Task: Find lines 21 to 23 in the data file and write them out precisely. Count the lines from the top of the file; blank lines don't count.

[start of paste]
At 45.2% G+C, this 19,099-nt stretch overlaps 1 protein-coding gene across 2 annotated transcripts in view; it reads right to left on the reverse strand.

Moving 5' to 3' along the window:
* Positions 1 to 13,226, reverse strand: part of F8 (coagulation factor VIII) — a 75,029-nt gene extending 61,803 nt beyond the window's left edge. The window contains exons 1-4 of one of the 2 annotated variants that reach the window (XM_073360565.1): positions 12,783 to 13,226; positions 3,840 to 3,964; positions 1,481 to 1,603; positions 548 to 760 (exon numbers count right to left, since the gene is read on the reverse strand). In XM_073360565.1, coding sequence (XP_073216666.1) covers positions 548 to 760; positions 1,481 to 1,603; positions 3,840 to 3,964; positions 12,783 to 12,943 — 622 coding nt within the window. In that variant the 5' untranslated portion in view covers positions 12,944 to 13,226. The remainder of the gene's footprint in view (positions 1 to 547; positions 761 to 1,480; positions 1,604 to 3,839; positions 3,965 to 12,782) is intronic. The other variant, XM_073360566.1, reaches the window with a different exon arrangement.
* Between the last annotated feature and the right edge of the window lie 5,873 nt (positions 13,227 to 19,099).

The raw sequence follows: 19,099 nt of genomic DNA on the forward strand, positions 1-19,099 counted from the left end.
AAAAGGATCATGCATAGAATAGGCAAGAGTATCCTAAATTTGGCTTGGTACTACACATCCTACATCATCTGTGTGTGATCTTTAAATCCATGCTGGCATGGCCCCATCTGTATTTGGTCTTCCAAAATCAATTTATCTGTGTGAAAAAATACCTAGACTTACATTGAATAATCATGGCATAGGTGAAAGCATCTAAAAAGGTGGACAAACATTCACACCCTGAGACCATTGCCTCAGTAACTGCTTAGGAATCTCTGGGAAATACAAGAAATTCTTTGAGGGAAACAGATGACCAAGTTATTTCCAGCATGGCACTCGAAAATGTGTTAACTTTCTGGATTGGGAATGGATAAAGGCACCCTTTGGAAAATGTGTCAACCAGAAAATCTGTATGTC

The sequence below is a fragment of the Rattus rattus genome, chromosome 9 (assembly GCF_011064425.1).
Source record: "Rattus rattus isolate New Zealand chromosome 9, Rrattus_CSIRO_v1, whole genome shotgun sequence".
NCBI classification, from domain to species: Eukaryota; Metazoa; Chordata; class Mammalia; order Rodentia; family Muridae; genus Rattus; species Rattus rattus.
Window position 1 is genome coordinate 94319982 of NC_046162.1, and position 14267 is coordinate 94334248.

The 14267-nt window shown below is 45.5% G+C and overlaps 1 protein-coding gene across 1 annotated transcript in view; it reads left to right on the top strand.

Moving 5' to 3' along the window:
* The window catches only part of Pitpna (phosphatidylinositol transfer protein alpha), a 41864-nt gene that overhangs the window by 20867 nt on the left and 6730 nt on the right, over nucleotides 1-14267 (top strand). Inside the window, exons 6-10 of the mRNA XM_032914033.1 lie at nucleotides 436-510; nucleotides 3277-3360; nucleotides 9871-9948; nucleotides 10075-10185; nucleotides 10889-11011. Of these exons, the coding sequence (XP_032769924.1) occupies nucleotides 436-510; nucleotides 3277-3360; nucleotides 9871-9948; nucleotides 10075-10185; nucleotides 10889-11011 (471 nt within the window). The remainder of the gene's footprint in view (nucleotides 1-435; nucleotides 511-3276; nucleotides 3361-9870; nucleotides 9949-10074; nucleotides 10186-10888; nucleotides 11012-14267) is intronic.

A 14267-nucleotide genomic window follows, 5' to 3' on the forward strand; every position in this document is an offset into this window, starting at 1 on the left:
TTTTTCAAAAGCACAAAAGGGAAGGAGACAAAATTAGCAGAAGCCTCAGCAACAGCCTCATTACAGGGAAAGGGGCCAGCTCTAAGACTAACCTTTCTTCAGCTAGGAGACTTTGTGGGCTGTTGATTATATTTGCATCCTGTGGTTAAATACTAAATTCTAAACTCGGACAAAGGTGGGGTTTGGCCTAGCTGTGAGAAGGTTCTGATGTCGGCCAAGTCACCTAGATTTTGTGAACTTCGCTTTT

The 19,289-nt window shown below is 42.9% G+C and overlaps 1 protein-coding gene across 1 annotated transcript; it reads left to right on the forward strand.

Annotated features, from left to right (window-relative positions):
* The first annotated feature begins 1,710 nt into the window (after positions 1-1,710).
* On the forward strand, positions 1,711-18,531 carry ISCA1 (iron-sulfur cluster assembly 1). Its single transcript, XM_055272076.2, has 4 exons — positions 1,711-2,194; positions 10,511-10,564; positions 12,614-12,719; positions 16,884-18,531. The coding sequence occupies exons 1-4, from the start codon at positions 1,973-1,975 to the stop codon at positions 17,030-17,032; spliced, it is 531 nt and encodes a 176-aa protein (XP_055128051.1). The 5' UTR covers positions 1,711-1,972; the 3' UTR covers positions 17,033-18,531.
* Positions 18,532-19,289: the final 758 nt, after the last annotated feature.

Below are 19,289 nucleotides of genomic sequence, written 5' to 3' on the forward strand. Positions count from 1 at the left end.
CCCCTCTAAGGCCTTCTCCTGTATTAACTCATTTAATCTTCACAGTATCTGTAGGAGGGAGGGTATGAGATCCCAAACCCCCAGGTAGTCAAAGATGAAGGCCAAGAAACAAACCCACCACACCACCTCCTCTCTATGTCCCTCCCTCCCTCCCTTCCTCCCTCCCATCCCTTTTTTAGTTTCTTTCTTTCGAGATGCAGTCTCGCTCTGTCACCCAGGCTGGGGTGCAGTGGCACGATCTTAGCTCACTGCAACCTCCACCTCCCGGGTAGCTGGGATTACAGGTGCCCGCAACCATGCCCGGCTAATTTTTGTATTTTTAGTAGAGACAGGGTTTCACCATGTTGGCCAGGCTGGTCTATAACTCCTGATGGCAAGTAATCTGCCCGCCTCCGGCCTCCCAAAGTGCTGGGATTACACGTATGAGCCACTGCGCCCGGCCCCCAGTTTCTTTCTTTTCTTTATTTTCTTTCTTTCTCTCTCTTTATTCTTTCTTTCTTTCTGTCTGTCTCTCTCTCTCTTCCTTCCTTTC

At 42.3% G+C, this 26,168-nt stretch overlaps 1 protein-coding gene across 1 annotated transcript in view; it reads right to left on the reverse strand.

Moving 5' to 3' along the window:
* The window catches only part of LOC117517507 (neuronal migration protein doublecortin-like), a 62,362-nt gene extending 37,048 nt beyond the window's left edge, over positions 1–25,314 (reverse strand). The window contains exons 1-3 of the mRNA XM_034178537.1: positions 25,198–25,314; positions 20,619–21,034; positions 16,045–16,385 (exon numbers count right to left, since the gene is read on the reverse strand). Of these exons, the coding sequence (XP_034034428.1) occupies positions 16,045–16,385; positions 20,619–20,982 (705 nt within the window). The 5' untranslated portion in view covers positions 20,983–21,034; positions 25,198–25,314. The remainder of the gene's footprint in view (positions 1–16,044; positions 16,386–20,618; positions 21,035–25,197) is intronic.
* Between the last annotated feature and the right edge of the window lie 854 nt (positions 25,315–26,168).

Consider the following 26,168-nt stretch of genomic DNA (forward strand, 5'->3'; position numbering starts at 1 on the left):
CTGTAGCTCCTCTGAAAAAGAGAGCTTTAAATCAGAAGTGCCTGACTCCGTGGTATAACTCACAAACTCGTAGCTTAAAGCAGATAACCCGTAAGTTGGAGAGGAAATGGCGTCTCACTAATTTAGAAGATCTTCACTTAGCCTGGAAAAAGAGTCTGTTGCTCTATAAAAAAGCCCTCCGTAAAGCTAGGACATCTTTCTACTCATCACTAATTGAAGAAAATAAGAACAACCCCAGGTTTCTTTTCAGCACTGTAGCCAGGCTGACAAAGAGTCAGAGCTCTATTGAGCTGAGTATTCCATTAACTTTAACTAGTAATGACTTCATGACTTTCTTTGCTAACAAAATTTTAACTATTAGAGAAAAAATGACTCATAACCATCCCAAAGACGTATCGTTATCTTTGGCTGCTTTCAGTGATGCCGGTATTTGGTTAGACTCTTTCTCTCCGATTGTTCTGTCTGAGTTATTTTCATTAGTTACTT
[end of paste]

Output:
Below are 19,289 nucleotides of genomic sequence, written 5' to 3' on the forward strand. Positions count from 1 at the left end.
CCCCTCTAAGGCCTTCTCCTGTATTAACTCATTTAATCTTCACAGTATCTGTAGGAGGGAGGGTATGAGATCCCAAACCCCCAGGTAGTCAAAGATGAAGGCCAAGAAACAAACCCACCACACCACCTCCTCTCTATGTCCCTCCCTCCCTCCCTTCCTCCCTCCCATCCCTTTTTTAGTTTCTTTCTTTCGAGATGCAGTCTCGCTCTGTCACCCAGGCTGGGGTGCAGTGGCACGATCTTAGCTCACTGCAACCTCCACCTCCCGGGTAGCTGGGATTACAGGTGCCCGCAACCATGCCCGGCTAATTTTTGTATTTTTAGTAGAGACAGGGTTTCACCATGTTGGCCAGGCTGGTCTATAACTCCTGATGGCAAGTAATCTGCCCGCCTCCGGCCTCCCAAAGTGCTGGGATTACACGTATGAGCCACTGCGCCCGGCCCCCAGTTTCTTTCTTTTCTTTATTTTCTTTCTTTCTCTCTCTTTATTCTTTCTTTCTTTCTGTCTGTCTCTCTCTCTCTTCCTTCCTTTC

At 42.3% G+C, this 26,168-nt stretch overlaps 1 protein-coding gene across 1 annotated transcript in view; it reads right to left on the reverse strand.